PPT isn’t inherently bad, but, like a Rotweiller, can be placed in the wrong hands and do real damage.
I generally agree with the authors of Real Leaders Don’t do PowerPoint: How to sell yourself and your ideas, “You are the message. Who you are–your character, experience, values–shapes the message your listeners hear.”
Dan Ariely, PowerPoint master
In staccato diction, he regaled us with tales of our irrational behavior — like why we won’t pay $3000 for a leather couch in the family room while we will pay the same amount for a leather interior in our family car — and he did it with the delivery skills of any comedian’s aspiration.
If he’d been a rock star we’d have whipped out our cigarette lighters and stomped our feet until he gave an encore.
And yes, he used PPT, including a slide with an x-ray of Homer Simpson’s brain. See? I remembered that one.
In defense of PowerPoint
Recall a time when someone gave a terrific, memorable, actionable presentation WITH PPT, as Professor Ariely did.
OK, I can’t wait all day.
If you did have the good fortune of attending such an event, you’ll recall that PPT didn’t make it great — it was great because the speaker had something to say and said it with conviction; they knew their stuff cold, engaged the audience, told stories and stayed ON POINT. Did the PPT help? Maybe, after all, who knows how it would have gone without the screen?
Reasons for PPT:
- Leave-behind for those who couldn’t make it to the live event
- Guided handout for taking notes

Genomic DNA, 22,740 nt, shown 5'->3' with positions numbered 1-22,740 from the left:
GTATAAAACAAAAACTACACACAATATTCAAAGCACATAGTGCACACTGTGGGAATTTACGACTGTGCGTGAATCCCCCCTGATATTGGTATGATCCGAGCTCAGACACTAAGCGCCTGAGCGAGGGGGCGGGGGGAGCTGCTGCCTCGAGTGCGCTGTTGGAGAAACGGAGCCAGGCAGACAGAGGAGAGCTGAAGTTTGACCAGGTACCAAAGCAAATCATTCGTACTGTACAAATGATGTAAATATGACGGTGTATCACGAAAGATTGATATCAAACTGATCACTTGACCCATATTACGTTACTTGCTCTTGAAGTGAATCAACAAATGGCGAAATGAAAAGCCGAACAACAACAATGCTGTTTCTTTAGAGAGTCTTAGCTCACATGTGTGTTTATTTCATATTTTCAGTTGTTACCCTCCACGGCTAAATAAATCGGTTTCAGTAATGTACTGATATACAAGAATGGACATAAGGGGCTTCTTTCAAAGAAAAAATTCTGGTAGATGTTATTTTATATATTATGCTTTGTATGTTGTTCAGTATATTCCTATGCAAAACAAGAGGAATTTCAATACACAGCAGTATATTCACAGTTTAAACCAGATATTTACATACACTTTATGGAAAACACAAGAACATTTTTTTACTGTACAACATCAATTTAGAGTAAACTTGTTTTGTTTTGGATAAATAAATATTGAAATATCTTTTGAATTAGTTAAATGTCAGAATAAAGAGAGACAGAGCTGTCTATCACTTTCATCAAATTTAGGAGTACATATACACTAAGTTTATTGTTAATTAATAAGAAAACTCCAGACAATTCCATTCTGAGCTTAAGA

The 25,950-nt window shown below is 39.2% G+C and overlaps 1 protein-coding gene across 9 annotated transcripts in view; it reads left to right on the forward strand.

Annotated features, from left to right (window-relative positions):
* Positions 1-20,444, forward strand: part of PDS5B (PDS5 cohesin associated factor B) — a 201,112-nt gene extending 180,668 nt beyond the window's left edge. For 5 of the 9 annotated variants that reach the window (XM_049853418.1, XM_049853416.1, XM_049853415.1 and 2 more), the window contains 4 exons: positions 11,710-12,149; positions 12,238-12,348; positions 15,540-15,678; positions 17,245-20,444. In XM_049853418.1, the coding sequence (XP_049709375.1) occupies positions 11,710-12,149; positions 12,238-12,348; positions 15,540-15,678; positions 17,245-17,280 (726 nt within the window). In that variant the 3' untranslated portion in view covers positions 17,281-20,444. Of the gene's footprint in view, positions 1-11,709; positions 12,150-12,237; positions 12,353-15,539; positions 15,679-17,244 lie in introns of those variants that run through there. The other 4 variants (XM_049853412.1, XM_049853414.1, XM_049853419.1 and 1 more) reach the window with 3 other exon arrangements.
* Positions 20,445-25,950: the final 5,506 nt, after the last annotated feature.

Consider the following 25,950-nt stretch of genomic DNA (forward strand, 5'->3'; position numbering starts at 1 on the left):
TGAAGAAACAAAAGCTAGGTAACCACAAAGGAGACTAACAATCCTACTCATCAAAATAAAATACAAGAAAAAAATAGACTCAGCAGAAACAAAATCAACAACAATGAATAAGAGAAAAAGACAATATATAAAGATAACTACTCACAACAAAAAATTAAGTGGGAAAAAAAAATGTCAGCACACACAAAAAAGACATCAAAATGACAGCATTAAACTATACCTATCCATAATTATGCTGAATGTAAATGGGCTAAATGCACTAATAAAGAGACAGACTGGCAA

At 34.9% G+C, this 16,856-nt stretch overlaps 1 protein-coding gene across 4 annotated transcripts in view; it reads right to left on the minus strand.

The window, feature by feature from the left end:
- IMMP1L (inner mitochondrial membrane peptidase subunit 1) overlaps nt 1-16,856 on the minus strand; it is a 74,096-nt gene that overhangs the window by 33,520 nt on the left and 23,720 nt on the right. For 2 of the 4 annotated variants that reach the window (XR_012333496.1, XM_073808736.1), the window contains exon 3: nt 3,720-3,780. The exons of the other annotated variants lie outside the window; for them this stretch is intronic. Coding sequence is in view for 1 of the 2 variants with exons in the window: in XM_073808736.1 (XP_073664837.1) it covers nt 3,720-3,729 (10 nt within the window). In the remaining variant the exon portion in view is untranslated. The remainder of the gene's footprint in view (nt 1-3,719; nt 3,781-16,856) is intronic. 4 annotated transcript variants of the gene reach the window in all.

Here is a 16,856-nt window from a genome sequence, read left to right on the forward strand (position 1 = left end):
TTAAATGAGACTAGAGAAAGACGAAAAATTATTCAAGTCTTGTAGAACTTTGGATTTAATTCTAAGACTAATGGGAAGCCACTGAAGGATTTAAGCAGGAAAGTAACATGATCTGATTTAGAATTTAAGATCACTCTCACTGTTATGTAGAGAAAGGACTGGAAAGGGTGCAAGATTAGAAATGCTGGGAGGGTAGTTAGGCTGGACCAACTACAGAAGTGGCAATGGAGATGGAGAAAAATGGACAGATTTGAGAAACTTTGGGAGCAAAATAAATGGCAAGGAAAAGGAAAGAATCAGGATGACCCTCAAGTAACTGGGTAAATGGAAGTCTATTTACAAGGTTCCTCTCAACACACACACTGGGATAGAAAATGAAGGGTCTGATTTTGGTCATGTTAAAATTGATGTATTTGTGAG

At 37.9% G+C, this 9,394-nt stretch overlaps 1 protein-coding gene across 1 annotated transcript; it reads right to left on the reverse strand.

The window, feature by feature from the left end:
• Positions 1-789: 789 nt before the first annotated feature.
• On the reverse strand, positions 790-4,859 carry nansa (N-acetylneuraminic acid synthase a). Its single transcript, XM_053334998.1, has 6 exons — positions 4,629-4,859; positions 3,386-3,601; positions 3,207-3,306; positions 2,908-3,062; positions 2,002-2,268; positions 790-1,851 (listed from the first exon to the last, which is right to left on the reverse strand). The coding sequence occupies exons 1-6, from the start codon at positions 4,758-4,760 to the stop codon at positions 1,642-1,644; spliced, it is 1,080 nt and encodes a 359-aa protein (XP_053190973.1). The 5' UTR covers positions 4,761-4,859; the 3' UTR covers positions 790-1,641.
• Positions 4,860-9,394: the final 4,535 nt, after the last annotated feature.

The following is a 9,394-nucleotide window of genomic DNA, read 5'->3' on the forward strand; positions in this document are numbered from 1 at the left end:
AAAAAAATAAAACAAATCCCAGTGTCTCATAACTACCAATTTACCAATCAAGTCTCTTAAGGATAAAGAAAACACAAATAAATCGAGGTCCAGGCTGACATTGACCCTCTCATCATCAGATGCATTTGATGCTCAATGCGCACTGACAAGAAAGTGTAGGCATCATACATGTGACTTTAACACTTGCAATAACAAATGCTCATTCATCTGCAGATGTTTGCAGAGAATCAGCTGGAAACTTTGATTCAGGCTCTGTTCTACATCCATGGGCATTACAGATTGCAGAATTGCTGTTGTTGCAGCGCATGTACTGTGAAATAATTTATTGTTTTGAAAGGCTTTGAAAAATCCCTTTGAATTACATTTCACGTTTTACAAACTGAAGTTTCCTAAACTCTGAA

- Satisfies the need for visual stimulation
- Illustrate points graphically
Bottom line: No one says “I loved the way he used PowerPoint;” but if you’re a good presenter they’ll say “I’d go see him speak again.”
Malcolm Gladwell speaks
A friend of mine had the good fortune of attending The Foundation for the Carolinas’ annual meeting. You can hardly drag me to one of those, but I wish I’d gone to this one. Why? Bestselling author and New Yorker writer Malcolm Gladwell did the keynote.
According to my friend, Gladwell took a wireless mike and roved the audience, telling stories about a town in (I believe) Pennsylvania and how and why it prospered and failed. My friend, a public relations pro who is not easily impressed, was awed.
Just the opposite of Ariely, Gladwell is soft spoken. Where Ariely is irreverent, Gladwell is earnest. Both can bring the house down.
I’m not a qualified speaking coach — my specialty is the content — but to me this is the bottom line: You don’t have to be “dynamic” to get your message across. The book mentioned earlier, Real Leaders Don’t do PowerPoint: How to sell yourself and your ideas, got good reviews and the website and book Presentation Zen is chock full of great stuff. And I’m always here to help.
It’s easy to bash PPT, and you’re welcome to bash away in the comments section. I’d really like to hear from you about a presentation that thrived WITH the visual support.